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AGON: The Mysterious Codex (Windows)

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3.7
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Written by  :  Jeanne (75603)
Written on  :  Jul 15, 2007
Platform  :  Windows
Rating  :  4 Stars4 Stars4 Stars4 Stars4 Stars

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Summary

A delightful adventure

The Good

Releasing in episodes is the newest trend in bring games to market. I can see why developers would want to release "download only" versions at first. For one thing, it lets them "test the waters" so to speak, seeing if their project is liked by the public. Another more basic reason is the ghastly expense of producing, publishing, and advertising a full-blown retail game, not to mention that every party involved must get a piece of the pie.

I can see why AGON finally made it on to store shelves. It is an entertaining game with many elements we adventure gamers like.

Professor Samuel Hunt, your character, is a quirky little fellow from England with a passion for historical antiquities. He doesn't quibble if he needs to travel abroad to find an object or pieces to a puzzle but, in fact, relishes the trip. That attitude of excitement is evident as his uniquely British personality, inquisitive nature and adventurous spirit unfold during conversations and cut-scenes. He is no Indiana Jones - but he's an interesting character nonetheless.

The story is still evolving (since more episodes are on the way), but so far it has kept my interest. Samuel finds one piece of a puzzle and a printed page from a book, and he is bound and determined to find the rest. So, off he goes in search of them. His first couple of locations are rather limited with only a few rooms and dwellings to explore and sparse people to talk to. But there are plenty of items to gather and some varied puzzles to solve, so I was kept busy enough.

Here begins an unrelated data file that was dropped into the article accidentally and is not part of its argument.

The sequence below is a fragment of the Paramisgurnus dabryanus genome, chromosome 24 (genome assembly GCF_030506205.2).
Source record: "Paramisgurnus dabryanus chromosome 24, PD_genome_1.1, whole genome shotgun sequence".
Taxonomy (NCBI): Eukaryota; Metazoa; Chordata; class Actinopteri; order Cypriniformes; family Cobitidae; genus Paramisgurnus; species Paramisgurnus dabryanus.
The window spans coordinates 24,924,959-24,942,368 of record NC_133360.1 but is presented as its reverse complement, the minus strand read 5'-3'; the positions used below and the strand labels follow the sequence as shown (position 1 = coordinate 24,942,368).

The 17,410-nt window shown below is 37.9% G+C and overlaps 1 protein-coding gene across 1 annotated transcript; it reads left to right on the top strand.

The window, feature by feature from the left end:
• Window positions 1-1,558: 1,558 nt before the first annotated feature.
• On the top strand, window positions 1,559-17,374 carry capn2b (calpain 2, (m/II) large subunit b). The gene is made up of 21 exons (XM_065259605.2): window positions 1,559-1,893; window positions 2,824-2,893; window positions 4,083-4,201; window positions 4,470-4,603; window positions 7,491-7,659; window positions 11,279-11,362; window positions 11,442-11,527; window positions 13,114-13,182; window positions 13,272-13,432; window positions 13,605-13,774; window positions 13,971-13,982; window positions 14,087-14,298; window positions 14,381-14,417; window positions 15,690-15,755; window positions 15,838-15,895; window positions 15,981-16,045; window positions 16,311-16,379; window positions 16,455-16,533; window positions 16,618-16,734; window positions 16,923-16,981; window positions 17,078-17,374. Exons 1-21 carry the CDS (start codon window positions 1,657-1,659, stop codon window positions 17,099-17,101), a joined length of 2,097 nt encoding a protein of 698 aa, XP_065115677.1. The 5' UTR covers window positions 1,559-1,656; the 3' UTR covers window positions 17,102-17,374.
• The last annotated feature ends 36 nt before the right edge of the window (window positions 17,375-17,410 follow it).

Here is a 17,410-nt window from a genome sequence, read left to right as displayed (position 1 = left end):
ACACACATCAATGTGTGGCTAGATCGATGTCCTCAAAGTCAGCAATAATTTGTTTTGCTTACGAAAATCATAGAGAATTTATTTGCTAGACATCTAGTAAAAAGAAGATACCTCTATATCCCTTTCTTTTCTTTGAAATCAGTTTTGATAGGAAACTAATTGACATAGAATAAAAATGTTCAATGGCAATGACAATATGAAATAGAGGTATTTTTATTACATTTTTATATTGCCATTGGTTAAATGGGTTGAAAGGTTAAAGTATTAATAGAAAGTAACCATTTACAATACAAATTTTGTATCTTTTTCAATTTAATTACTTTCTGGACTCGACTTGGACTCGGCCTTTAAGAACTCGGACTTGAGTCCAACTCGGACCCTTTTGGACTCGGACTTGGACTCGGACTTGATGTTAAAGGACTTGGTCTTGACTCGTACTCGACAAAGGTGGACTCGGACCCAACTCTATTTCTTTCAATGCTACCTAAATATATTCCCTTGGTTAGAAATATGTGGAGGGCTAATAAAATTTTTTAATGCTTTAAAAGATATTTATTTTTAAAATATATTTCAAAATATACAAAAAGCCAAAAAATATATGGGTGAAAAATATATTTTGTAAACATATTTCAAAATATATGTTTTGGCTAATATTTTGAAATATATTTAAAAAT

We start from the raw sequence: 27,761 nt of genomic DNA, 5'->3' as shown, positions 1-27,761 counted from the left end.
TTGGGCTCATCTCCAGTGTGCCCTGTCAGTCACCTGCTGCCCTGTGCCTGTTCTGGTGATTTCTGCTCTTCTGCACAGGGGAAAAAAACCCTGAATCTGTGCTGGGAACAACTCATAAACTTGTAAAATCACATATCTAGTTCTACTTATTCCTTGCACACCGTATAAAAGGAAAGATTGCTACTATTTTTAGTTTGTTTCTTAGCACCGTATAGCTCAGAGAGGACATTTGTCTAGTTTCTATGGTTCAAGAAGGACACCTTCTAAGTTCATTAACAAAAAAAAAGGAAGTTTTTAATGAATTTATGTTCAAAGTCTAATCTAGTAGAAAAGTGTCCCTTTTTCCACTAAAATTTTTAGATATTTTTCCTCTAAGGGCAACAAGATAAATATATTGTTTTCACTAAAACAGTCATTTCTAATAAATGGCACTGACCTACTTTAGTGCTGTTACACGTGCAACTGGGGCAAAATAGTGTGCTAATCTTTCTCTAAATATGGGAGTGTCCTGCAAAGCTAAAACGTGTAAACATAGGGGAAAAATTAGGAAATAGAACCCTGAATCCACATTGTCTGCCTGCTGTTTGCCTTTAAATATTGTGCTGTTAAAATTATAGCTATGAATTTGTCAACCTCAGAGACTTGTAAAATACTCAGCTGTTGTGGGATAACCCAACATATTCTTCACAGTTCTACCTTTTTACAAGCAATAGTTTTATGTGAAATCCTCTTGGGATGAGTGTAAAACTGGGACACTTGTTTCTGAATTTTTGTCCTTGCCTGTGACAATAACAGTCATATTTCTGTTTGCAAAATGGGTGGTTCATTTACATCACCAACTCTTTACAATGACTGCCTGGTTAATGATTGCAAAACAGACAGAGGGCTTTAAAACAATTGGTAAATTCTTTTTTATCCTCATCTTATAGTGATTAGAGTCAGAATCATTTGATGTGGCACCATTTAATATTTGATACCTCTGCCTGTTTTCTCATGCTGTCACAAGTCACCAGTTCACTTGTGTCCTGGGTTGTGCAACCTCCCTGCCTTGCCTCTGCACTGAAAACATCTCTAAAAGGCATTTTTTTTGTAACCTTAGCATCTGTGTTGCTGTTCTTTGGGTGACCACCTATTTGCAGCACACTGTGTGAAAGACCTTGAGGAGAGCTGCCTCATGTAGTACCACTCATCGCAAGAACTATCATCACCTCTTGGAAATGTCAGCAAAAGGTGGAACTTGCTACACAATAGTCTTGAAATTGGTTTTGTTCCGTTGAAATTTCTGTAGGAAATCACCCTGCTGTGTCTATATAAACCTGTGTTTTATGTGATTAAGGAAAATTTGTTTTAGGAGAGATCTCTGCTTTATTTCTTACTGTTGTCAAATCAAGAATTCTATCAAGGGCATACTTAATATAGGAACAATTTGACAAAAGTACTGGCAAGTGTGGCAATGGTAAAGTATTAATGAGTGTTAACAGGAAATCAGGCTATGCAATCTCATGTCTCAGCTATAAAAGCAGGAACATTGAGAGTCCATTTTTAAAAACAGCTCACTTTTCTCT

The interface is pretty basic. Icons in the top right let you access the main menu, document files, and inventory. The game is played in 1st person perspective using the all-too-familiar point and click system - but there's a slight difference here. AGON incorporates "click-hold-drag" in its navigation scheme to turn or look around a scene. While that's not new, I don't think, I was unaware of it and got stuck right away trying to move around. Once I figured that out, however, everything went smoothly.

The graphics and music are really good. I never found a thing wrong with either and felt completely at home exploring all of the locations. Also, the voice acting is top-notch.

The inventory window drops down at the top of the page and doesn't interfere with the gameplay screen at all. Items have names and some combining of objects is possible and necessary.

I was worried that there would be a start and end to each episode and that the game wouldn't flow from one to the other nicely. That was not the case here. It played like one continuous game with chapters. Very nice indeed.

The Bad

There are only 8 game save slots, which limits the player. Loading a game is not possible from the beginning Main Menu. Only after you start a game can you find that option.

In Madagascar you need to travel through dense jungle foliage to get to a special place. Because much of it looks the same and there are no pathways, you can get very lost very fast. The sound puzzle they used to help you was tedious and tiresome - and the sounds weren't distinct enough. (I won't spoil it for you by telling you how that's done.)

The "board" games are bizarre, unlike anything I've ever seen before. Truly imaginative, yes, but also very frustrating. The instructions didn't help me very much either.

The Bottom Line

Is this game fun and worth playing? I'd say, absolutely yes. The price for the compilation with all 3 episodes is well worth it. Exploration, adventure puzzle solving and a nice story will keep you entertained.

Private Moon Studios did a good job with this release and I'm certainly looking forward to the continuation of Hunt's explorations.